On digging deeper, the cold character of this profit and loss exercise revealed itself. Page after page of almost pure accountancy, such were his terms of reference. Social and economic benefits were disregarded; so too were the cost- saving measures that could have brought salvation for some lines.
Many conclusions were founded on passenger density figures collated as part of a major traffic census over a single week in April 1961. This disadvantaged lines into holiday resorts which were unsurprisingly quiet at this time.
In a double whammy for them, the viability – or otherwise – of individual stations was determined through analysis of their ticket sale receipts during 1960, greatly handicapping places that people mostly travelled to, not from. Visitors to those holiday resorts would have far outnumbered locals heading the other way, but the revenue they brought did not count in their stations’ favour. The contributory value to the network of any station or route – perhaps as a feeder of commuters onto a main line – was discounted; they stood on their own feet or fell.
This approach effectively meant curtains for almost every branch line, depriving huge geographical areas of any rail service at all. And strategic routes would be lost too: the Waverley, the Great Central, the Settle & Carlisle, Stranraer- Dumfries. Through manipulation of the process and distortion of the figures, the case for tearing apart Britain’s railways had been set out. Accepted by the Government, Beeching’s “reshaping” prompted uproar beyond Westminster, especially in communities affected by the cuts. Rural bus services were often unreliable, running to a thin timetable and sometimes completely disappearing during winter months.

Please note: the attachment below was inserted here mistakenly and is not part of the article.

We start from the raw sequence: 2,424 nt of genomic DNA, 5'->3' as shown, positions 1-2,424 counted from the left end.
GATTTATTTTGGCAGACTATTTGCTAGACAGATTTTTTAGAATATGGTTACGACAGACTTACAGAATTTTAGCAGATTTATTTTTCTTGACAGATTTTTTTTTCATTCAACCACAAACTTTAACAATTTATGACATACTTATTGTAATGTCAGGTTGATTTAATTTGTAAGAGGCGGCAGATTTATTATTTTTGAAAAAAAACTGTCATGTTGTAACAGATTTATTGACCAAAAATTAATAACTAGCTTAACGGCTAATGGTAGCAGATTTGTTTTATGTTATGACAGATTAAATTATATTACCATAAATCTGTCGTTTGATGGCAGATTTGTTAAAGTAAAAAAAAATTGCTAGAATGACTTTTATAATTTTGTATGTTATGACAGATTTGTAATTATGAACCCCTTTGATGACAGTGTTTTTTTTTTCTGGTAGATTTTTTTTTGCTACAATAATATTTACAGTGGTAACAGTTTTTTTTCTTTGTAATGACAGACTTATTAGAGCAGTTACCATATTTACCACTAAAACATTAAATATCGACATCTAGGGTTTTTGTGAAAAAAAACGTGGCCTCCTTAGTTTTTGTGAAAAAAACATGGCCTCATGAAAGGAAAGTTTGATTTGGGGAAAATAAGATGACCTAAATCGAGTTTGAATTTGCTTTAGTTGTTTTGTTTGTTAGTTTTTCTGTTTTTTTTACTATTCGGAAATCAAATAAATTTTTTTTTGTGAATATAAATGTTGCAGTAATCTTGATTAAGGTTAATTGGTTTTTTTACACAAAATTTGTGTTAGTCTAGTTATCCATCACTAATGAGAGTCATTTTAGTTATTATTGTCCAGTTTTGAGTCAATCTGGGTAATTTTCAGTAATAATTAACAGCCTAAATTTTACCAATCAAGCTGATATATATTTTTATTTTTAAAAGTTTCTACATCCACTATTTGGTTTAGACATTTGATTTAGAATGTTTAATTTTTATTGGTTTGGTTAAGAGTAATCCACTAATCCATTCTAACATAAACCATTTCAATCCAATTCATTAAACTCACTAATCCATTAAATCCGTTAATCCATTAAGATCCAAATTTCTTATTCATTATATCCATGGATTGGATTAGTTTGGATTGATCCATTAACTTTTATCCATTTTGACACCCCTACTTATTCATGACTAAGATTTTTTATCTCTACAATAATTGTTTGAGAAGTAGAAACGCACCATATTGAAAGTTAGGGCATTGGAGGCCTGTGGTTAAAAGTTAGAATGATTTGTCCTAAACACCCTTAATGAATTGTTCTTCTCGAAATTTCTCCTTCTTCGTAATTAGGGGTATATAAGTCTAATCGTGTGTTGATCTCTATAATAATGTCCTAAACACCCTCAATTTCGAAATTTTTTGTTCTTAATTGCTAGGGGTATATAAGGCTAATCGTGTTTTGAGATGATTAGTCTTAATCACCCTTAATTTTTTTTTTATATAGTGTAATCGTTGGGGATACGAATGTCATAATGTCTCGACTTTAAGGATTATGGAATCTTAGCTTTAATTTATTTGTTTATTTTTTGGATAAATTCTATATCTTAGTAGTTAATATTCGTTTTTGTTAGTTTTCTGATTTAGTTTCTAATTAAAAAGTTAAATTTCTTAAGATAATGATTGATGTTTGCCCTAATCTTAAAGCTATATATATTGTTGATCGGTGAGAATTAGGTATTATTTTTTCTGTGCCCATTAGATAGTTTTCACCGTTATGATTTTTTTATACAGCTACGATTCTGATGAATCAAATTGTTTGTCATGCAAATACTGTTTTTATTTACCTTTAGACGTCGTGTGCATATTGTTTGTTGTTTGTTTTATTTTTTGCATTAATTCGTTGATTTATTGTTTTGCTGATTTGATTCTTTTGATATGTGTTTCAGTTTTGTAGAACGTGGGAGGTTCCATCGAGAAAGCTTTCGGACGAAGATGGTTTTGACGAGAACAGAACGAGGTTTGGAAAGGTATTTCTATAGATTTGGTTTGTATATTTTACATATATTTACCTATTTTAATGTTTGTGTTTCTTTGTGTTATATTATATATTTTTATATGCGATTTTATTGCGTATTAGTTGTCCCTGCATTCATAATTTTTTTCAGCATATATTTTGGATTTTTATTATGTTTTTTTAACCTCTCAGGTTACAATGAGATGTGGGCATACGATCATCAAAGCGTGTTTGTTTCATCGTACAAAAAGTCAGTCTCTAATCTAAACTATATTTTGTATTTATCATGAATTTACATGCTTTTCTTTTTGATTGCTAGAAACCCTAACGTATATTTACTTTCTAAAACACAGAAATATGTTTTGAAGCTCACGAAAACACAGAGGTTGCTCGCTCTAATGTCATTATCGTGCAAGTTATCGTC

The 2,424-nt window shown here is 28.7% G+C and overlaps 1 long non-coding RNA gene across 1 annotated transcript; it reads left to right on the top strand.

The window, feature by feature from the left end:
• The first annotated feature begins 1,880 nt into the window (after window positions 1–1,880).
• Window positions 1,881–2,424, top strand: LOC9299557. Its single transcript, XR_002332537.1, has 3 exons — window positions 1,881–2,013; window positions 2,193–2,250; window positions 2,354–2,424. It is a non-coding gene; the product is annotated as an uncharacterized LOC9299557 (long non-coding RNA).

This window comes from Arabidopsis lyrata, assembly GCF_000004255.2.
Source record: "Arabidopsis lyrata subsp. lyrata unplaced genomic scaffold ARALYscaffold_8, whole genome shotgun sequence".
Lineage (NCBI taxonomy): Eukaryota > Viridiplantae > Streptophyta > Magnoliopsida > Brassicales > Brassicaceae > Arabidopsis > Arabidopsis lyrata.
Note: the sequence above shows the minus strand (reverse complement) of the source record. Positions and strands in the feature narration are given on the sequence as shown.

All was not lost though. In a surprising strategic blunder, Beeching’s report detailed a series of financial assumptions for route maintenance, signalling, stations and train movements – offset against income – supposedly to demonstrate the unviability of a hypothetical branch line operating an hourly service to stations two-and-a-half miles apart. The tipping point between profit and loss was, he claimed, about 17,000 weekly passengers. But what these assumptions actually revealed was a whitewash – they were all worst-case: low passenger revenues, no freight, unrealistic timetables, inflated running costs, no staff or signalling economies. With some effort, the break-even point could be halved in terms of passenger numbers. These skewed calculations were compounded by equally flawed suppositions supporting replacement buses. Beeching had inadvertently handed campaigners a stick with which to beat him and they did so with some relish.